More striking is that there has been an absolute decline in the number of noncitizens removed who have been convicted of any crime apart from traffic and immigration. During FY 2010 these individuals numbered 116,884. By FY 2013 they had declined to only 103,676. This means that the trumpeted increase in the number of "convicted criminals" ICE has deported resulted entirely from jacking up the deportation of noncitizens whose most serious criminal conviction was a traffic or an immigration offense. See Table 4 and Figure 5.
ICE also records the nature of criminal charges in its deportation records at a finer level of detail. Under the general heading of drug offenses, for example, ICE records indicate whether this was for mere possession or for sales, and also includes the type of drug involved — cocaine, amphetamines, marijuana, etc. Under the category of assault, we can determine whether this was a simple or an aggravated assault, whether a police officer, family member or a non-family member was assaulted, and whether any weapon was used along with the weapon type.
In this section we therefore dig deeper and see what type of offense within these broad categories was recorded. For those convicted of any crime, ICE records their particular offense using these more detailed charges. If an individual has more than one conviction, the charge used corresponds with the most serious conviction.
For this analysis, data with these more detailed charge information are available only for FY 2012 and FY 2013. While TRAC requested case-by-case records providing these details on deportees covering the entire period, only data released for the last two years proved to be reliable. For earlier years, ICE claimed that it was unable to locate case-by-case records on more than 90 percent of the individuals it had deported.
Nearly four hundred separate offenses are listed as the most serious conviction in the ICE deportation records analyzed by TRAC. However, the top twenty charges accounted for three out of every four of these deportations during FY 2013 (74 percent). This "top 20" list is shown in Table 5 along with the corresponding number in FY 2012. Table 6 provides the complete list of offenses along with their occurrence in FY 2012 and FY 2013, based upon the records ICE released to TRAC.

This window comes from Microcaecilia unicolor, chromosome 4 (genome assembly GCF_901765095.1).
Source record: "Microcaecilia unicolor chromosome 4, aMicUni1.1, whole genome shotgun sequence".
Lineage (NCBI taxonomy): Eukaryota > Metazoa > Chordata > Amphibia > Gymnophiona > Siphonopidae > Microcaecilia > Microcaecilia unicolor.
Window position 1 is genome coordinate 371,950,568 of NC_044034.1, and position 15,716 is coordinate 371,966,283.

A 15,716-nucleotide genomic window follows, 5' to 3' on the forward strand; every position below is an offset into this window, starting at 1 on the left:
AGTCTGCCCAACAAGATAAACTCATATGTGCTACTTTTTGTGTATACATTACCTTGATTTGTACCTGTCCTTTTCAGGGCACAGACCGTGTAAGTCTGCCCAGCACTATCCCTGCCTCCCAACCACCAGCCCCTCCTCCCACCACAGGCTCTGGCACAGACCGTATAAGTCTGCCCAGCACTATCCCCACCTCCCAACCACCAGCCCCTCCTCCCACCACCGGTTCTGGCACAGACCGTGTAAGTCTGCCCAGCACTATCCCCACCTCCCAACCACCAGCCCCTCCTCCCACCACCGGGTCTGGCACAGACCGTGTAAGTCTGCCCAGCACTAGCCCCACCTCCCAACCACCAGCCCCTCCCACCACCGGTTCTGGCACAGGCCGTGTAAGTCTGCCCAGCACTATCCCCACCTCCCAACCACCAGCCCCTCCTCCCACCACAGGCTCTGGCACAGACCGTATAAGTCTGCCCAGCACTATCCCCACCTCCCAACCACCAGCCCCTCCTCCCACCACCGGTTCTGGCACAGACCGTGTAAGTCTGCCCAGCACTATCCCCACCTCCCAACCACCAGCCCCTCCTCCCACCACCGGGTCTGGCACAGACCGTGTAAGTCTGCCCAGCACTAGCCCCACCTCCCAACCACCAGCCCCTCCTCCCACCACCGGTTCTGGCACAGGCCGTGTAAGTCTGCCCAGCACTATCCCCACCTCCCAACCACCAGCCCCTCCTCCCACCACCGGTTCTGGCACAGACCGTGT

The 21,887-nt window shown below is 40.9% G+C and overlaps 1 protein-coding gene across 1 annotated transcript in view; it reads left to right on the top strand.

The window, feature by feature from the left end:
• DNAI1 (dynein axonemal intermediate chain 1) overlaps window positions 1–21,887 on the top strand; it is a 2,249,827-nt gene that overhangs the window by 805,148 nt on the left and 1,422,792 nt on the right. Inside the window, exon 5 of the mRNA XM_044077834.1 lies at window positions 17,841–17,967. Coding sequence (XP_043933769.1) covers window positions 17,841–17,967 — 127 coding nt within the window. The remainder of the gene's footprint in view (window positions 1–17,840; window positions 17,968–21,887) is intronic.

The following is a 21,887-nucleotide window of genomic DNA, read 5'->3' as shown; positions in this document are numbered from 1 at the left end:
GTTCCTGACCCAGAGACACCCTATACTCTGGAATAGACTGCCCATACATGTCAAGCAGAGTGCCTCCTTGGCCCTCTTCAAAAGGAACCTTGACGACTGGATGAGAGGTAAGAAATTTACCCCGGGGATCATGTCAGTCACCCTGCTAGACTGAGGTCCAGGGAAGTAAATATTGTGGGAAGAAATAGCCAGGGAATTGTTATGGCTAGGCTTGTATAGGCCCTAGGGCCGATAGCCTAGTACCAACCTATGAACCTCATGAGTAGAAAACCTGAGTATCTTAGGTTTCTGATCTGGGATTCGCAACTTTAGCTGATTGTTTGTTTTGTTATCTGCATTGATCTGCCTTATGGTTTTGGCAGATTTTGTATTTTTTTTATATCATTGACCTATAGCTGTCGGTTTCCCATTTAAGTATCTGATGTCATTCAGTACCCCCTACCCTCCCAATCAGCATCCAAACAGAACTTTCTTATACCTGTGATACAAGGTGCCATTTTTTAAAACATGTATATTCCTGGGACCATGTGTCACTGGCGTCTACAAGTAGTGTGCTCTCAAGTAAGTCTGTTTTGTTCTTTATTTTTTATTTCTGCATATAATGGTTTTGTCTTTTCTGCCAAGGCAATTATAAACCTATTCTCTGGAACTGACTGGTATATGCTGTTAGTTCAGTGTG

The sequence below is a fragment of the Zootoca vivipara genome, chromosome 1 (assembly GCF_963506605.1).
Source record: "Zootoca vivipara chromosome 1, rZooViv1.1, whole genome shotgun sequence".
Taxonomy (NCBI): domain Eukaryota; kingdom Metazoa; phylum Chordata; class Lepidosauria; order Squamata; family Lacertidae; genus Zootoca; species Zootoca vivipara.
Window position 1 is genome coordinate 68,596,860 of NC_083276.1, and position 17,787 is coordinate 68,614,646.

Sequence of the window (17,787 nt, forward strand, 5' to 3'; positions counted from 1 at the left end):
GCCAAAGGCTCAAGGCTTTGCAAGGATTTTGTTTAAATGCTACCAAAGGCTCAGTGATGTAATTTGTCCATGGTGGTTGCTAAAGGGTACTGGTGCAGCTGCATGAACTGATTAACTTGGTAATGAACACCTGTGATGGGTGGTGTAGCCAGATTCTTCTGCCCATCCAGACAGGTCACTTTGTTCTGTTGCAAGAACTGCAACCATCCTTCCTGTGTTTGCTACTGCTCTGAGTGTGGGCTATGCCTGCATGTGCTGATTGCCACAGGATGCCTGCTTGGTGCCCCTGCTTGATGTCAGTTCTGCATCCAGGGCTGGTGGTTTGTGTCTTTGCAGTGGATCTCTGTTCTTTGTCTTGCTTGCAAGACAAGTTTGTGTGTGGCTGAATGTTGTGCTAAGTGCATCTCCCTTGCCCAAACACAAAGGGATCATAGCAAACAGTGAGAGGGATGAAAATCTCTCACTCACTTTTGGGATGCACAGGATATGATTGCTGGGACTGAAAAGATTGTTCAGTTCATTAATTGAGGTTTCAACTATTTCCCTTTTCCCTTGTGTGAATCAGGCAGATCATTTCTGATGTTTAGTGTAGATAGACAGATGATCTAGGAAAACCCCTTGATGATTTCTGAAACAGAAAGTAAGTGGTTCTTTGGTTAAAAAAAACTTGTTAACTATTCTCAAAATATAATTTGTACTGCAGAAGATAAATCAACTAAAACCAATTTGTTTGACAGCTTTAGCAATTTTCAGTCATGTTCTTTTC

As we see in Table 5, the top three most common charges among ICE deportees during FY 2013 were either immigration or traffic offenses. Conviction for illegal entry was first, driving while intoxicated (DWI) was second, and simple traffic violation was third.
In fourth place in FY 2013 was conviction for marijuana possession. This meant that out of all deportations where the most serious conviction involved drugs, the most common offense found was simple marijuana possession. The number of marijuana possession deportation cases had grown so that they exceeded convictions for cocaine possession, which had dropped to sixth place overall.
Two other immigration offenses — illegal re-entry and possession of fraudulent immigration documents — are included on this top 20 list. There are also other kinds of drug offenses beyond marijuana on the top-20 list. Indeed seven out of 20 on the list are drug offenses of different types. Lowest among drug charges on the list is perhaps the most serious — drug trafficking. Convictions for drug trafficking accounted for only one percent of deportees recorded as convicted of a crime, while marijuana possession was more than three times that level.
We also see public order crimes as well as disorderly conduct each make the list. Crimes against public order generally cover violations that go against publicly shared values, norms, or customs and vary from state to state. These are sometimes described as "victimless" crimes where it is thought that no one is harmed by the conduct. This catch-all category often covers disorderly conduct type violations such as public drunkenness. Filling out the top 20 list is domestic violence in 20th place.
Specific offenses from more traditional crime categories such as assault, larceny, burglary and robbery are also found within the top 20. Each of these broad categories include offenses from quite serious to very minor. However, those making the list are the miscellaneous and often less serious offenses within these broad categories, which is known since they weren't placed in one of the sub-categories with more serious elements involved in the crime.